The house is a multilevel 8,680-square-foot masterpiece.
Northwest Contemporary homes are always special, with their soaring angles; their natural wood, stone, and brick; and their heartbreaking views from copious windows. But even among its peers in this timeless and classic aesthetic, 7445 S.E. 71st St. stands out.
You could be the next to own this architectural Mercer Island beauty, for $9.8 million.
The design we see here is that of Reid Morgan, who specialized in custom homes throughout the American Northwest. According to his obituary, Morgan started his own firm, Reid Morgan Architects, in 1965, after having “worked for several Seattle architecture firms,” and “was a member of the American Institute of Architects and served on the AIA National Design Committee.”
Built in 1977, this home is 8,680 square feet. Its multi-level, and designed so that its backside is mostly glass. These glass panels frame forest and lake views from almost every room. Contemporary hallmarks such as high angled ceilings and generous use of natural wood create an almost tree house effect.
But this is a luxurious tree house. There is a sense of opulence as well as ease: multiple fireplaces warm the huge spaces. The kitchen, though equipped for a modern chef, is convivial and inviting. Upstairs, a huge master suite opens onto a deck overlooking the lake. There’s also a wine cellar, a sauna, and an indoor spa.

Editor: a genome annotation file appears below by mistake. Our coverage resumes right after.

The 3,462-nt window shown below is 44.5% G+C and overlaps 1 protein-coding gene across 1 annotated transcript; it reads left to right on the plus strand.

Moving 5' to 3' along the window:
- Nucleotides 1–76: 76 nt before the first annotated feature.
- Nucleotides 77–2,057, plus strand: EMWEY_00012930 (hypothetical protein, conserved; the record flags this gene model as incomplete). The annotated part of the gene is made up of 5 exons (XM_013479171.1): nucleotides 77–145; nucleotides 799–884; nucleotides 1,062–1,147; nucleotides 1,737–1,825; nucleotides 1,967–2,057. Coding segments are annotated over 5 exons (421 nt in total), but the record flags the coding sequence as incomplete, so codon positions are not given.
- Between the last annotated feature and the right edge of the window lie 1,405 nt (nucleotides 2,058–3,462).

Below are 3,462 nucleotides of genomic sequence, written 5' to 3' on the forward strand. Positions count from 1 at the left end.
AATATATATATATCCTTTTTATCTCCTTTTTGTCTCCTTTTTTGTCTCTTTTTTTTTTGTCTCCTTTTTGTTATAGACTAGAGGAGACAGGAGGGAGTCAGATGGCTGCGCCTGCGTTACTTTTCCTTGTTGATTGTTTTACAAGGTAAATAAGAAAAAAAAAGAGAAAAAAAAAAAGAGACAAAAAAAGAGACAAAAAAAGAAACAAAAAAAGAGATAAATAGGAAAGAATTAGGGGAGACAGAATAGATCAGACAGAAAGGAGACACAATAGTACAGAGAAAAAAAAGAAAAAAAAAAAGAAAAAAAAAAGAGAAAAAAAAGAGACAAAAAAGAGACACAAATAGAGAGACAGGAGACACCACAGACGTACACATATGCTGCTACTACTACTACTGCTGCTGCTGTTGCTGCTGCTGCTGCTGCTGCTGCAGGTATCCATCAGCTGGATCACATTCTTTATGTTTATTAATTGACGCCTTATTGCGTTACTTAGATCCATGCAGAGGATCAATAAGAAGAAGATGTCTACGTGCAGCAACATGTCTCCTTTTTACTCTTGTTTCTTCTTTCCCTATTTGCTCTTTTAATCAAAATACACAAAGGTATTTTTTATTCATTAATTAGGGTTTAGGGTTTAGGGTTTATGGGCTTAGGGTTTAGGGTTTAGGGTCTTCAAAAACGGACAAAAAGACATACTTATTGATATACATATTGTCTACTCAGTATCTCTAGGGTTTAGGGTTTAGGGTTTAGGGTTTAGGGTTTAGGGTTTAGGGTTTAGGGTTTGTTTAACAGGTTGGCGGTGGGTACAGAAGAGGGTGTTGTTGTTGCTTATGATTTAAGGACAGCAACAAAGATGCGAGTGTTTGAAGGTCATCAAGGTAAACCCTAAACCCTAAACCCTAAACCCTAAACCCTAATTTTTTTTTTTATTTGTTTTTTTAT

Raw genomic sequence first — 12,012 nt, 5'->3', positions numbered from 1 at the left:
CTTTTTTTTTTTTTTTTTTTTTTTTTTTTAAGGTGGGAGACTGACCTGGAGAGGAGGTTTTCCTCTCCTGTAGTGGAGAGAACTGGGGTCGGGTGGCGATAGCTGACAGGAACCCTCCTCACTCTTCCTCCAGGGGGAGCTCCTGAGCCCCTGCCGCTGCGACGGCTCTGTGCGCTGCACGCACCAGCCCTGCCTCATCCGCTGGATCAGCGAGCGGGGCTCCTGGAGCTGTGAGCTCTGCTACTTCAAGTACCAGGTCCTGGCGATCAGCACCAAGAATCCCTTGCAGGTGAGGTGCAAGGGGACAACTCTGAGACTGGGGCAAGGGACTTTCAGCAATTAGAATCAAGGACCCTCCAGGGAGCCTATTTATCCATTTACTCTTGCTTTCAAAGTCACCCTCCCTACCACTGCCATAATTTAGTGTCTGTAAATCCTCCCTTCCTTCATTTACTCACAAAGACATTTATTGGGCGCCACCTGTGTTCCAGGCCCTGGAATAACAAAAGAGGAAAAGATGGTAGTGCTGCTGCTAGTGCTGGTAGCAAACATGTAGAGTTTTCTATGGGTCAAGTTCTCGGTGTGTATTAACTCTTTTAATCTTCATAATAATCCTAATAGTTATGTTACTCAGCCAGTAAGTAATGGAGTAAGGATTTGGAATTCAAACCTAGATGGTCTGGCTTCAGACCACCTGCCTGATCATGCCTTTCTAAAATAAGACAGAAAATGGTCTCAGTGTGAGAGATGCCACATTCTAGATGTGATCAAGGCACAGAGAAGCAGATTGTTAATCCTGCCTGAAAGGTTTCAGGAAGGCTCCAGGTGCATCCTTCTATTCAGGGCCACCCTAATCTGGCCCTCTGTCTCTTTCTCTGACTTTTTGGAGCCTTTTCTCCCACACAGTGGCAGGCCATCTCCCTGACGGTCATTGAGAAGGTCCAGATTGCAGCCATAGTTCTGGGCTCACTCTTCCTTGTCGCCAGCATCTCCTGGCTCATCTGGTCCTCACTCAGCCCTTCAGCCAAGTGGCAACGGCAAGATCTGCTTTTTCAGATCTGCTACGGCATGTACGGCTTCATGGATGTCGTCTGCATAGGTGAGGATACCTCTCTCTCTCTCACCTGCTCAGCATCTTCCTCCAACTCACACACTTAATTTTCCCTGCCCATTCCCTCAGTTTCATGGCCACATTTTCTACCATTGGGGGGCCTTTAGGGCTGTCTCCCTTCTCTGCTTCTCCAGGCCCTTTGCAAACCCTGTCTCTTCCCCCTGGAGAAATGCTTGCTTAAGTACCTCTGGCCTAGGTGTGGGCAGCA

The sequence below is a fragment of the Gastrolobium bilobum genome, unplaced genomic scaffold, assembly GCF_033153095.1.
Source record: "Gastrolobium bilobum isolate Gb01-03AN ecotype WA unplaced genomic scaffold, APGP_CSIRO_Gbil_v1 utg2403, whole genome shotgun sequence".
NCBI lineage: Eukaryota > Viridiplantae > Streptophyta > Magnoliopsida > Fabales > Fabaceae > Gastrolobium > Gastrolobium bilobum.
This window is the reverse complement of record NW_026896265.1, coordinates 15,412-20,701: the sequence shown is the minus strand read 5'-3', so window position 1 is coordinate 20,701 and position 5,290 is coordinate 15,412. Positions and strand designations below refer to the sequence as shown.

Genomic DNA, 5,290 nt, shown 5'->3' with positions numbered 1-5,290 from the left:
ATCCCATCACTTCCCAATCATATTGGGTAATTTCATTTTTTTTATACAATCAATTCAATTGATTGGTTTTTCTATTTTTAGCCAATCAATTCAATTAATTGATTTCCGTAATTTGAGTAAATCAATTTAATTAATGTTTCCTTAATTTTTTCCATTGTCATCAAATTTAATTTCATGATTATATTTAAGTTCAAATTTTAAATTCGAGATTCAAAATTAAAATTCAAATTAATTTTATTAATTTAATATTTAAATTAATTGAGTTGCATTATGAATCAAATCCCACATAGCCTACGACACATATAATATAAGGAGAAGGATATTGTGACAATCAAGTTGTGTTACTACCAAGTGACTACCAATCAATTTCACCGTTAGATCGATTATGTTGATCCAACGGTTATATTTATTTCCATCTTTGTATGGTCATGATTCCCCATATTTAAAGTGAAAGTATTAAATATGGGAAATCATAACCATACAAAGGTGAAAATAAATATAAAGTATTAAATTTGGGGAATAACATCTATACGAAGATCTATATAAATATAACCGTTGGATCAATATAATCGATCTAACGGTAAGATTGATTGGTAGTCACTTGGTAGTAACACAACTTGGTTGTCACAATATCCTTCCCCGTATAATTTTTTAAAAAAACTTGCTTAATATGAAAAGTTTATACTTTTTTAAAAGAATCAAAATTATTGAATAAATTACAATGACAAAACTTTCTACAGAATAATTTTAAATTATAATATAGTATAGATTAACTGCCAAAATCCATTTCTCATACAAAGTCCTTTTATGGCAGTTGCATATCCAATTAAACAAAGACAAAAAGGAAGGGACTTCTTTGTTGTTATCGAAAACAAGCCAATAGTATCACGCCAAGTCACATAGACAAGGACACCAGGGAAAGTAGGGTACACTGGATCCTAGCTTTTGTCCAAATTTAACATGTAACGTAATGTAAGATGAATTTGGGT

Outside, is a sport court, a separate cottage/guest house, a pool and a patio set above the stunning vista. “Although just minutes from Bellevue and Seattle, this Mercer Island retreat perched on over an acre of land offers stunning water and city views and sunset reflections poolside,” listing agent Karl Lindor told the SeattlePI.
Your tour awaits … just scroll down.
The property consists of a 1.182-acre lot. There’s also a sport court and ample parking.
Soaring ceilings and walls of glass create a dramatic great room.
Dine with a view of the water in this wide-open space.
The house is a study in open flow, angles, and curves — realized here in the living room, looking toward the dining area, stairway, and landing.
The kitchen is a work of art, equipped for modern chefs but hearkening to the timeless Northwest Contemporary aesthetic.
Anna Marie Erwert writes from both the renter and new buyer perspective, having (finally) achieved both statuses. She focuses on national real estate trends, specializing in the San Francisco Bay Area and Pacific Northwest. Follow Anna on Twitter: @AnnaMarieErwert.